LETTERS HOME: VIETNAM!
Ho Chi Minh City
Our adventures in Vietnam began in the southern part of the country. We flew into Ho Chi Minh City, usually referred to as Saigon by the local people. Ho Chi Minh City is the largest city in Vietnam, with a population of about 7.4 million. Arriving on February 26th, we had missed celebrations for Tết (the Vietnamese New Year) by about a week. Nonetheless, we witnessed the colorful decorations full of LED lights that are strung between telephone poles for months following the holiday.
The lights, the busy streets, and the motorbikes whizzing past were both exciting and overwhelming. Luckily our jet-lagged group had a restful night in store at the Palace Hotel, located in Ho Chi Minh City’s business district. We enjoyed an impressive view of the Bitexco Financial Tower from the rooftop.
In the morning, we were introduced to the in-country staff: Phuong, Tram, and Van. They are all awesome people and made possible the incredible month we had in Vietnam. Then a fantastic guide named Hoa gave us a tour of the city. He brought us to the War Remnants Museum, containing photographs and artifacts from the Vietnam War (referred to as the American War in Vietnam). While emotionally draining, the museum presented us with an alternative history excluded from our textbooks back home. We also visited the Independence Palace, the Saigon Notre-Dame Basilica, and the Saigon Central Post Office, and tried our first of many Cà Phê Sữa Đá (Vietnamese iced coffee– tastes like melted coffee ice cream).
The following day, Hao brought us to his village of Củ Chi to see the Củ Chi tunnels, an underground network used by the Viet Cong as hiding spots, transportation routes, storage areas, and living quarters during the war. The tunnels are now a tourist destination, complete with displays of violent booby traps and a shooting range where visitors may fire assault rifles. It was an uncomfortable learning experience that many of us are still processing. Then we were off on a bus ride to Can Tho in the Mekong Delta, feeling eager to meet our host families!
We had a delicious time eating our way through Vietnam. Luckily food was very cheap, so we were able to experience a lot of it. I think most of us agree that the food we ate in our home stays was the best and most varied (and came with some very interesting explanations…), but the little hole-in-the-wall restaurants, coffee shops, smoothies, and (for the really brave) street food were always an experience too.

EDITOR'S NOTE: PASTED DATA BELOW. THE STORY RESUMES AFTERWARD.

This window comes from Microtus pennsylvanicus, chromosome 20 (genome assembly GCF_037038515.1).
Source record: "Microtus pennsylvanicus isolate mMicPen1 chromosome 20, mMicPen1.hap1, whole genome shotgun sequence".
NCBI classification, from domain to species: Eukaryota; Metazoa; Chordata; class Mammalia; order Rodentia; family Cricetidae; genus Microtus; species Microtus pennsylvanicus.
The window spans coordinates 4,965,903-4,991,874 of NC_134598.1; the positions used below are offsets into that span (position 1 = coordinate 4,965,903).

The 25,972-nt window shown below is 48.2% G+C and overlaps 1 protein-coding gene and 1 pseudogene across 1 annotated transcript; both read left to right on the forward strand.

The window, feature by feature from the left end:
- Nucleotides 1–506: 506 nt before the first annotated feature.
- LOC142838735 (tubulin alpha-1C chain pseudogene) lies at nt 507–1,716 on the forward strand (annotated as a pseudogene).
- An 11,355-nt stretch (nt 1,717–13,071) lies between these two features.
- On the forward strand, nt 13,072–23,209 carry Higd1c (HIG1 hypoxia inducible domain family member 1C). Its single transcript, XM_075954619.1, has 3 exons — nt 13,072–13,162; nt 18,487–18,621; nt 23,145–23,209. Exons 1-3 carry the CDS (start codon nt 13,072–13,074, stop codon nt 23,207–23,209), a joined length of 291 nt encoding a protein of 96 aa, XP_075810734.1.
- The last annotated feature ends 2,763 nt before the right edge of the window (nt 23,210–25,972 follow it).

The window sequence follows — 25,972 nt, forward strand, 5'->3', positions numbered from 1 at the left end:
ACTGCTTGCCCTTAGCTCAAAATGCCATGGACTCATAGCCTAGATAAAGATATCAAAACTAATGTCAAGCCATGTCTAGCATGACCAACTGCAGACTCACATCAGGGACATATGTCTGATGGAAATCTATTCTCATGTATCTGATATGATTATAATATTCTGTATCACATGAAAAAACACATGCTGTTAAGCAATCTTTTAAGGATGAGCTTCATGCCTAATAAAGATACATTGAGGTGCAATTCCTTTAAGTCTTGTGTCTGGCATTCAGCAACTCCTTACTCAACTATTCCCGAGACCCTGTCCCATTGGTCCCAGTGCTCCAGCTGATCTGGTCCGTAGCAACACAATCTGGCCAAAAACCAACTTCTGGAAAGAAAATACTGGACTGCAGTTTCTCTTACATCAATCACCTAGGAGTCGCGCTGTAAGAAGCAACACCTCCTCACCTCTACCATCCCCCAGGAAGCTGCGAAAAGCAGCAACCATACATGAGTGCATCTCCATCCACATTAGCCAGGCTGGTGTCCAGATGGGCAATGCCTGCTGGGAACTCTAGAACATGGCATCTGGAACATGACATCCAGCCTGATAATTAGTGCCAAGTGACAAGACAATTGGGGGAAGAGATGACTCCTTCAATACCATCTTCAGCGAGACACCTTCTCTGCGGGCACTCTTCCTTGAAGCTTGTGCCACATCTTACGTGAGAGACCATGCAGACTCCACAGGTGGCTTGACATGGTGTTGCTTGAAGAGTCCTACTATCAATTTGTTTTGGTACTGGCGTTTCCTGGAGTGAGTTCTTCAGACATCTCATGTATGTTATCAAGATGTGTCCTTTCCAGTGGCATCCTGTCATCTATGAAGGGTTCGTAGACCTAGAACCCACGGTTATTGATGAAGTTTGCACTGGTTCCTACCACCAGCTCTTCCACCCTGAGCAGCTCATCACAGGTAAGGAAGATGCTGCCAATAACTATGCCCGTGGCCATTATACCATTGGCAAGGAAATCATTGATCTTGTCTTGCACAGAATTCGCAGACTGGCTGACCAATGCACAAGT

Vietnamese people eat mostly family style, with lots of dishes served in the middle of the table, usually with rice as the base. At the table, you often get a small bowl which you fill partly with rice, and then you use your chopsticks to dig into all the goodies in the middle! Rice is by far the biggest food group—rice, rice flour, rice noodles, rice cakes— but they also eat a lot of cooked vegetables, fish, meat, and fruit.
Some of our favorite savory dishes were:
- Phở— a type of noodle soup which Vietnam is famous for. Rice noodles in broth with veggies, meat, and fresh herbs. Each had its own unique taste, but always very yummy!
- Bánh mì- The Vietnamese take on the baguette, left over from French colonialism. Soft squishy bread with pickled veggies and meat. Good for on the run!
- Bún- The vietnamese word for rice noodles. This was different from phở because it was not served with liquid, although there was usually the same great combos of meat, veggies and herbs, and sometimes peanuts too.
There were also a lot of great fruit and dessert options. South Vietnam may be called the rice bowl but it also produces a ton of tropical fruits, many of which we had never heard of before. Some favorites were little baby bananas (super sweet), dragon fruit, pomelo, milk apples, durian (just kidding, durian smells like dead animal), jackfruit, and the juiciest cutest pineapples you have ever seen. Besides fruit, dessert was often some kind of cake or sweet stew-like dish with any combination of rice, rice flour, coconut, tapioca, ginger, and beans (yes, beans for dessert!).
Of course we all have become pros at using chopsticks too. We can use them right handed, left handed, with our feet, our ears, our minds….
Biogas Digester: On our second morning in Can Tho, the group separated into three smaller groups to go to various site visits, one to the city water treatment facilities, one to a rice research institute, and my group to a small-scale biogas digester a little bit outside the city. At the biogas digester, my group learned about the VACB model, which is an integrated system using crops (V), fish (A), pigs (C), and biogas (B). The VACB breaks down pig wastes to produce methane gas for home cooking and lighting needs, but also utilizes effluent and waste water for irrigation and natural fertilizer. This system helps improve community environmental and human health by reducing dependence on firewood for cooking, CO2 emissions, and waste water discharge into public waters, all while improving rural farmers’ standard of living.
Ca Mau Field Trip: For three days we traveled around in the Ca Mau, Bac Lieu, Soc Trang and Kien Giang provinces, which are in the southernmost part of Vietnam and in the heart of the Mekong River Delta. Our first visit in the Ca Mau Province was to a pagoda which doubles as a conservation site for giant bats in the region. We heard a quick talk from a local biologist who works to promote awareness in the communities to stop bat poaching, since apparently bat meat is a delicacy. We also were able to walk around the pagoda, where we saw the bats hanging from branches high up in the trees. Next, we headed to a shrimp-rice farming cooperative, where they farm rice in the wet season when there is enough fresh water present, then they switch to shrimp farming in the dry season to make a profit. We learned about the 29 farmer cooperative and how the group works together to get government support, technology, and strengthen their resilience against disease by testing shrimp seed prior to use in the farms.